Rapid water disappearance! Blasting along quite happily where I'd been just 5 mins earlier, my board abandoned all further consideration of fowards motion when the skeg majorly grounded. I adopted the technique known as "nasal depth probing", my boom adopted the technique of permanent disassembly. [MF]

Currents under the Ferry Bridge.

Deep water channel - very steep sided - going out into the harbour from the Ferry Bridge.

Update from Graham Utteridge - Aug 2004:
WARNING!!: Watch out for concrete Sleepers in the boatyard car-park! I have a bent wing to my car and scratches all over the alloy wheel due to these damn things! They are used to mark off the parking places. The one that caught me was at the far end of the row parallel to the cars, as I turn round the end of the lane it is hidden by the last car/van, and was on my blind left side. In my case the van on the end must have been a few feet away, but close enough to hide the sleeper from view as I went down the line of cars. The damn things are also shaped so they are low at the end, so it did not seem significant; thought I'd hit a kerb or similar. Went forward, which must have meant the wheel traveled up to the sleeper to the highest point before sliding off and catching the underside of the front wing. One of the guys who saw it happen told me that it is a common occurrence.

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Blue Water Cafe - provides decent snacks, hot food and drinks, but does not appear to have set opening hours/ days. It's usually open at weekends, and also some weekdays during the summer months.  Hours of opening are sporadic, probably in line with demand on busier days.

Loos - newish portacabin loos (no showers), with lights and loo paper, which are generally well kept and clean. I can speak for the ladies loos, to say these are sufficiently large enough (and clean enough) for easy getting changed out of your wetsuit without having to do the "undressing-behind-a-towel-in-a-carpark and gale", thing!. The loos tend to be locked fairly promptly at the end of the afternoon - so the next nearest are at the council car park (across the road and a just a little further along towards Portland) if you need a visit before the drive home.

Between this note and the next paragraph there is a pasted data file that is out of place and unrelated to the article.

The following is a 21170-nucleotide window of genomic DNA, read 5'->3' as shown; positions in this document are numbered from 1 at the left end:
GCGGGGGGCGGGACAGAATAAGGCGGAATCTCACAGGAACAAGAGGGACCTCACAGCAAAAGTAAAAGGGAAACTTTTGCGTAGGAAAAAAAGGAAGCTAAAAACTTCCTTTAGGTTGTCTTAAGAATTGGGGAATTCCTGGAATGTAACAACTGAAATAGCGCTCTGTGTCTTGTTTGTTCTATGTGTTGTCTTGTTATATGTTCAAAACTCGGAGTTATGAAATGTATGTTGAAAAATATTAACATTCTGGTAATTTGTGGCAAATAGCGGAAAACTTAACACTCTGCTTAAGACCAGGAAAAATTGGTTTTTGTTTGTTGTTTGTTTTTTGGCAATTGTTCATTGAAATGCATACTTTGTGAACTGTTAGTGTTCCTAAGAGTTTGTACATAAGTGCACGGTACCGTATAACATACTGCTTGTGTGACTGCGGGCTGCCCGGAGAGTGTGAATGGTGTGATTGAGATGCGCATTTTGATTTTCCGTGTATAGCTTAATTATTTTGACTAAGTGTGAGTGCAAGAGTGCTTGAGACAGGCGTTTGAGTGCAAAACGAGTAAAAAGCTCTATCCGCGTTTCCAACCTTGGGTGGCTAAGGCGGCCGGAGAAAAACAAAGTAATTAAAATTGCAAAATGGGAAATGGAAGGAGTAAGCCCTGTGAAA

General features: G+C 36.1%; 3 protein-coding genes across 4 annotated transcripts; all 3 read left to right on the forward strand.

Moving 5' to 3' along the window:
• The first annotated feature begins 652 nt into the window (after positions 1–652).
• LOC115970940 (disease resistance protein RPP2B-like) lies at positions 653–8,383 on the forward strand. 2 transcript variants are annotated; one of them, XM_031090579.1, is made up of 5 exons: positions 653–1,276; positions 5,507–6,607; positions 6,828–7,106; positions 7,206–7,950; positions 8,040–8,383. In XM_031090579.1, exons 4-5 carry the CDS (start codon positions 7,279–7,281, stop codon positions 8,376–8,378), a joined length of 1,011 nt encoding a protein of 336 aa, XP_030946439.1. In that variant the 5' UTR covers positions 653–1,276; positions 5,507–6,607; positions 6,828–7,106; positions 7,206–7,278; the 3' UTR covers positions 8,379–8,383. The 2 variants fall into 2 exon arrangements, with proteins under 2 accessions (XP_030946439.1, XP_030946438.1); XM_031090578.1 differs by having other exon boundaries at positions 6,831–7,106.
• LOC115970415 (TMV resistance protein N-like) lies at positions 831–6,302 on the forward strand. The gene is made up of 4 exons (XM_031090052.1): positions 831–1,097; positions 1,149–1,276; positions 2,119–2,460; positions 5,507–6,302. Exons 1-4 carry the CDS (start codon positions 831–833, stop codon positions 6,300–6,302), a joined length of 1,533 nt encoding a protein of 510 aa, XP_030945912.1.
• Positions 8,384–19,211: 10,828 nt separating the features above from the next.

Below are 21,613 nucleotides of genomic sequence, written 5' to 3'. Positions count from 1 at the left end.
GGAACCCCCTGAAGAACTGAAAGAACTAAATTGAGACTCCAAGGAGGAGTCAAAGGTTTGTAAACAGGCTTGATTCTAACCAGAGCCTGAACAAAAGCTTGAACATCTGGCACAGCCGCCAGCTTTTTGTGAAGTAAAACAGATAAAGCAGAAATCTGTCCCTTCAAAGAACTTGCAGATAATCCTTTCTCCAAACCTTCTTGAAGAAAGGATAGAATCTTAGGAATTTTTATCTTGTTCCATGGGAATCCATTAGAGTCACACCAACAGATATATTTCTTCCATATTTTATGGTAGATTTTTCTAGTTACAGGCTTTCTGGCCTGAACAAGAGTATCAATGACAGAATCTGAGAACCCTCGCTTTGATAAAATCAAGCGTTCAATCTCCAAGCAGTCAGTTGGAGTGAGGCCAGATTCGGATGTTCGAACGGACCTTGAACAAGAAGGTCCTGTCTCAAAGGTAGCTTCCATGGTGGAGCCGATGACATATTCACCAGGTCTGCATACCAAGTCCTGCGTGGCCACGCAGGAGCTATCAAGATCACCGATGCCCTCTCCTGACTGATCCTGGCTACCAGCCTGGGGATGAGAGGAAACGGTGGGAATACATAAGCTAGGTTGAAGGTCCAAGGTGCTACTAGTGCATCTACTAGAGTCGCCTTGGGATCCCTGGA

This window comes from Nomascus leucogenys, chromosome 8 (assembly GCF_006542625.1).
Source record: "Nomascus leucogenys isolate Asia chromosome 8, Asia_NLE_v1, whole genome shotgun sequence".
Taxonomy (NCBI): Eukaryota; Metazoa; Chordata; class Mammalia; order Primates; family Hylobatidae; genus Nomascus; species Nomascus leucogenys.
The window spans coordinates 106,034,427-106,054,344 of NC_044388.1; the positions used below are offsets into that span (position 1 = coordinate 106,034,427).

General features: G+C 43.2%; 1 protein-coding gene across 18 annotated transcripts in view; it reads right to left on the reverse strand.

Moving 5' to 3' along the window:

Council car park:



Sailing Centre:


Old sailing centre:

Free parking?

Windtek windsurfing shop on the left heading down to Portland

Second Wind windsurfing shop in the car park at Overcombe.

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B&B's / campsites

I haven't found a good campsite immediately close to Portland. We have used, and can recommend, Portesham Dairy Farm, in Portesham, approximately eight miles west of Portland along the south coast road. This has the advantage of being 100 yards walk from the pub in Portesham which serves good beer and excellent value food to help end a good day's sail, and potentially wreck the start of the next day's sailing.

Recommendation from Paul Browning (may 2003):

For camping try We (me, spouse & three of our four boys) were too knackered to try their companion site, but it all seemed (in the May 2003 sunshine) very pleasant. About 3 miles from Portland and really fabulous views of Chesil Bank. [thanks paul - MF]

Portland campsite:

East Fleet Farm - it is not within walking distance of a pub but has a bar which serves food, and a shop which sells basic food items and alcohol - enough to make a meal from. It has good facilities including a wetuit washing area.

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Pubs and eateries

The Ferry Bridge is a fairly basic pub doing some fairly basic meals (this is old info. All updates most welcome).

The King's arms - on the main road in Portesham, approximately eight miles west of Portland on the south coast road. Tel: 01305 871342. Not been there for some years now, but certainly used to be a good watering hole with reasonable meals, too.

So far I have found two good shops, the first opposite Windtek, the second on the left hand side just as you are leaving Weymouth before heading back to Dorchester.

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Content supplied by , & update from paul browning.
Update from Graham Utteridge - Aug 2004, and Sue Day / Bob Iles - Nov 2011.

Note: All comments and opinions mentioned in this section of the site are the personal opinions of the various contributors. Inevitably, one person's favourite may be another person's least favourite.

The information provided here is provided in good faith. We can take no responsibility for the consequences of any inaccuracies. Should you find any inaccuracies, then please take the trouble to tell us, using any of the update links.